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Self-control during adolescence predicts the tendency to forgive others in adulthood, study finds

People with greater self-control during adolescence tend to be more forgiving as adults, according to new research published in the Journal of Personality.

“I am interested in the predictive power of personality change. Research has consistently demonstrated that personality traits such as conscientiousness or trait self-control predict important life outcomes including education, work and relationship success, well-being, health, and longevity,” explained study author Mathias Allemand, an assistant professor at the University of Zurich.

“Moreover, there is accumulating empirical evidence that personality traits can change and do change across the entire lifespan, and that change vary across individuals. Therefore, it is exciting to investigate whether changes in personality predict important life outcomes beyond the level of personality traits. I am also interested in the developmental antecedents of adult forgivingness.”

“The tendency or willingness to forgive others, a trait-like characteristic, is an important construct in the context of living together in social relationships and in society because it contributes to the maintenance of important relationships and is associated with individual and social well-being. We already know from cross-sectional work that higher self-control is associated with higher forgivingness. But until now, it has never been investigated whether change in self-control is related to forgiveness in the long term.”

For their study, Allemand and his colleagues examined data from 1,350 participants from the German LifE-Study.

Self-control was assessed five times during adolescence: at the age of 12 years, 13 years, 14 years, 15 years, and 16 years. “Some adolescents started with low scores in self-control and then showed an increase. For others, self-control was higher in early adolescence and continued to increase as youth progressed. Finally, others changed little or even showed a decrease in self-control,” Allemand noted.

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When the participants were 45 years old, they completed a follow-up assessment that included a measure of forgiveness.

The researchers found that self-control in adolescence was positively related to the tendency to forgive others in middle adulthood. In other words, participants who disagreed with statements such as “I feel that I have a quite weak will” and “I often give up at the first sign of difficulty” in adolescence were more likely to agree with statements such as “I tend to get over it quickly when someone hurts my feelings” and “When people wrong me, my approach is just to forgive and forget” at age 45.

“We found that changes in self-control during the adolescent years matter for the tendency or willingness to forgive others in midlife,” Allemand told PsyPost. “Higher self-control early in adolescence and increases during adolescence were associated with a higher willingness to forgive others. At the same time, lower scores and decreases in self-control were associated with a lower willingness to forgive.”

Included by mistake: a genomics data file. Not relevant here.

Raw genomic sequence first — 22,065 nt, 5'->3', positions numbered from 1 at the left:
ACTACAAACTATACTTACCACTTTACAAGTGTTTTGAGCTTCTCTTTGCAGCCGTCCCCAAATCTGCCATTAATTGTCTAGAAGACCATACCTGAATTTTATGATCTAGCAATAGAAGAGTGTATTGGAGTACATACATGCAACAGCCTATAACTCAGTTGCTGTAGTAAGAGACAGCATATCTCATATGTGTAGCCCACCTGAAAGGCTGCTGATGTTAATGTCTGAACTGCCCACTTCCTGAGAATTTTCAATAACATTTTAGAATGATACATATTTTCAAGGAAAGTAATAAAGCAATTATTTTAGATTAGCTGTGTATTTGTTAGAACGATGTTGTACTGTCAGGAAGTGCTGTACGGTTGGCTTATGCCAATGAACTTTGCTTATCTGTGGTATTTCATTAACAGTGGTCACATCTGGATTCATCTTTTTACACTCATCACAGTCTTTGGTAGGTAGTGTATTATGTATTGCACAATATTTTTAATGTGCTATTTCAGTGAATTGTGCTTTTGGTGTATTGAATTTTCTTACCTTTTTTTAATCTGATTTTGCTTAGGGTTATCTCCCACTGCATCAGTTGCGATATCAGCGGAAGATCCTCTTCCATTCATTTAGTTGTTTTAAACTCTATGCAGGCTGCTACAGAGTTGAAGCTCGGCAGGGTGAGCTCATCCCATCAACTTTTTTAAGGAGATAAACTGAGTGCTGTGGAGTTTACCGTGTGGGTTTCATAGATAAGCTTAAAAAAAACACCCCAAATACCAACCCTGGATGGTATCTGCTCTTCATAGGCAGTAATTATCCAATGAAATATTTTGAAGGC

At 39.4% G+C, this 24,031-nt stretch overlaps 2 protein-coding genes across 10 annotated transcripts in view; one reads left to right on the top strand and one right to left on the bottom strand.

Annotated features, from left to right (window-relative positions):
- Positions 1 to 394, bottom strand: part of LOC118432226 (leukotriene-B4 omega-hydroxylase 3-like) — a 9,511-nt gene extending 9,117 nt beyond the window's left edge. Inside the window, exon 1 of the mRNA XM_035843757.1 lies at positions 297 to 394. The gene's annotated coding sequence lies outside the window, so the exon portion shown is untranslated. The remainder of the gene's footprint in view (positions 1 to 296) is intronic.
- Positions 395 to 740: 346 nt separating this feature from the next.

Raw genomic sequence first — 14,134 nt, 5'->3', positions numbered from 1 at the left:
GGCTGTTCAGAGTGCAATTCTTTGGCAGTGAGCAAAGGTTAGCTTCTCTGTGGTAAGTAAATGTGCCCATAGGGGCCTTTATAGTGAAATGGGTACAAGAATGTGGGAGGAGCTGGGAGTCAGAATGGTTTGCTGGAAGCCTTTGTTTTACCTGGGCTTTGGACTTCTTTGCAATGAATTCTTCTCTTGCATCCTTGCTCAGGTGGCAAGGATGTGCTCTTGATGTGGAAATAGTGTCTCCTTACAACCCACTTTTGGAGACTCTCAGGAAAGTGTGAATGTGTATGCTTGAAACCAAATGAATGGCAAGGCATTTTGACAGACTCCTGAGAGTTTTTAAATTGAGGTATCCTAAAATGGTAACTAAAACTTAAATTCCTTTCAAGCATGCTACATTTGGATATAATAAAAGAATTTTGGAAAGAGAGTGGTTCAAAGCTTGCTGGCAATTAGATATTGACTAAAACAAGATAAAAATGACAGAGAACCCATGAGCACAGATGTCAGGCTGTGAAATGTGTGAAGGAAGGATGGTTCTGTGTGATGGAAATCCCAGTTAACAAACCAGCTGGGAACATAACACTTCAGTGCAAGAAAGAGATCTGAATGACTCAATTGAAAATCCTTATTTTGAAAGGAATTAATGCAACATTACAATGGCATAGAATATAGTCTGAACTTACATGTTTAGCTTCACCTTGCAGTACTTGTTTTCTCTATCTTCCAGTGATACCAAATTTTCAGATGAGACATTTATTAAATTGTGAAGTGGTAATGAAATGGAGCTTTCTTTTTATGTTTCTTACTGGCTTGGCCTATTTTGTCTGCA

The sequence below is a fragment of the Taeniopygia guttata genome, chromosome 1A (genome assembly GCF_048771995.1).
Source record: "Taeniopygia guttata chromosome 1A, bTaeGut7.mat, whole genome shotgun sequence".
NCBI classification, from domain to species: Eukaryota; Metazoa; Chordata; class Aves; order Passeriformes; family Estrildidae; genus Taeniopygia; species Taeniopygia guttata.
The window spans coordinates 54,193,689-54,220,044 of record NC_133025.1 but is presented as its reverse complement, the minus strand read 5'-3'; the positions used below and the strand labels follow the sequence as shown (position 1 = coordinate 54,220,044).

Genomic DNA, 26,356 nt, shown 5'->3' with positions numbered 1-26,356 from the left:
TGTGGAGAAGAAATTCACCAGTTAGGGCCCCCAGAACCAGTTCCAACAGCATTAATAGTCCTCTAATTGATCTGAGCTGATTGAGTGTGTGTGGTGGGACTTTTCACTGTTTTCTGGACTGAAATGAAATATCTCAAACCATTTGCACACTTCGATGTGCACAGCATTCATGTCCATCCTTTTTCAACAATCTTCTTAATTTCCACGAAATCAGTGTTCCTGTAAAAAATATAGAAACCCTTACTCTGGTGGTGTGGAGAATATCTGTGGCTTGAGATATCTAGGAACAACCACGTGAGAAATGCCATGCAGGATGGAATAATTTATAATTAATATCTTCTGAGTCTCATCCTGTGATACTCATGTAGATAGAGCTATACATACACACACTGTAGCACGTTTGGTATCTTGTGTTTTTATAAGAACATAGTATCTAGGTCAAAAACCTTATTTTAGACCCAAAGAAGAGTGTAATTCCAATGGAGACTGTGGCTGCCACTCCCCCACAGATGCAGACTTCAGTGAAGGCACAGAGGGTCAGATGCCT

The researchers controlled for factors such as gender, socioeconomic status, and conduct problems in adolescence. But the study, like al research, includes some limitations.

“Because self-control in adolescence and forgivingness in midlife were assessed using only self-reports, future research is needed that uses a multimethod approach, such as observer reports of self-control and behavioral observation of the tendency to forgive others,” Allemand explained.

“Another limitation of our study was that forgivingness was only assessed in midlife but not in earlier periods of the lifespan. That is, we have no information on the extent to which differences in willingness to forgive were already present in adolescence and how they develop during adolescence. But because of the study’s unique longitudinal design, covering more than 30 years, we cannot just quickly do a follow-up study with such a long time interval and even more assessments to replicate the results.”

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“However, the fundamental question of whether changes in personality can predict important outcomes beyond level remains relevant to future research,” Allemand continued. “Although adolescence is an important developmental window to examine developmental processes that may have implications into adulthood, it would also be important to study the long-term effects of developmental processes in other periods of the lifespan: How do personality changes in middle adulthood contribute to successful aging? What are the developmental antecedents of an active and healthy aging?”

The study, “Self-Control in Adolescence Predicts Forgivingness in Middle Adulthood“, was authored by Mathias Allemand, Andrea E. Grünenfelder-Steiger, Helmut A. Fend, and Patrick L. Hill.



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